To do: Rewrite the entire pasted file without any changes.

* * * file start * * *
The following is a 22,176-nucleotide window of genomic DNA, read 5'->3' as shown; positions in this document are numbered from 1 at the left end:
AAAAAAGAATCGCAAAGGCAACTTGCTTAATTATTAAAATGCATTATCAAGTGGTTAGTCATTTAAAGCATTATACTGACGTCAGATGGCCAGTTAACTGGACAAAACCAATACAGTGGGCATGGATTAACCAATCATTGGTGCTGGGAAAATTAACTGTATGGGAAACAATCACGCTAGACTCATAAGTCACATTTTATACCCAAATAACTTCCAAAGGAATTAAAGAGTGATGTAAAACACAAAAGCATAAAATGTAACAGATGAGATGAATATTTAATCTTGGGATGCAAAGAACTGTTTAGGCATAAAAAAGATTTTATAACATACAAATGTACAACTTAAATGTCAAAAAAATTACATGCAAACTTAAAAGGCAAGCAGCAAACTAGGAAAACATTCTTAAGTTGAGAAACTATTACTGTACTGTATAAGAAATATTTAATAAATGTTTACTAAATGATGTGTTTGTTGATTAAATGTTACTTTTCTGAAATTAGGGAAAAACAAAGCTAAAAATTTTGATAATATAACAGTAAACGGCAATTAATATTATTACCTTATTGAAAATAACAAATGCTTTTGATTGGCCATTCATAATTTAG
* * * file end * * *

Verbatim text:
The following is a 22,176-nucleotide window of genomic DNA, read 5'->3' as shown; positions in this document are numbered from 1 at the left end:
AAAAAAGAATCGCAAAGGCAACTTGCTTAATTATTAAAATGCATTATCAAGTGGTTAGTCATTTAAAGCATTATACTGACGTCAGATGGCCAGTTAACTGGACAAAACCAATACAGTGGGCATGGATTAACCAATCATTGGTGCTGGGAAAATTAACTGTATGGGAAACAATCACGCTAGACTCATAAGTCACATTTTATACCCAAATAACTTCCAAAGGAATTAAAGAGTGATGTAAAACACAAAAGCATAAAATGTAACAGATGAGATGAATATTTAATCTTGGGATGCAAAGAACTGTTTAGGCATAAAAAAGATTTTATAACATACAAATGTACAACTTAAATGTCAAAAAAATTACATGCAAACTTAAAAGGCAAGCAGCAAACTAGGAAAACATTCTTAAGTTGAGAAACTATTACTGTACTGTATAAGAAATATTTAATAAATGTTTACTAAATGATGTGTTTGTTGATTAAATGTTACTTTTCTGAAATTAGGGAAAAACAAAGCTAAAAATTTTGATAATATAACAGTAAACGGCAATTAATATTATTACCTTATTGAAAATAACAAATGCTTTTGATTGGCCATTCATAATTTAG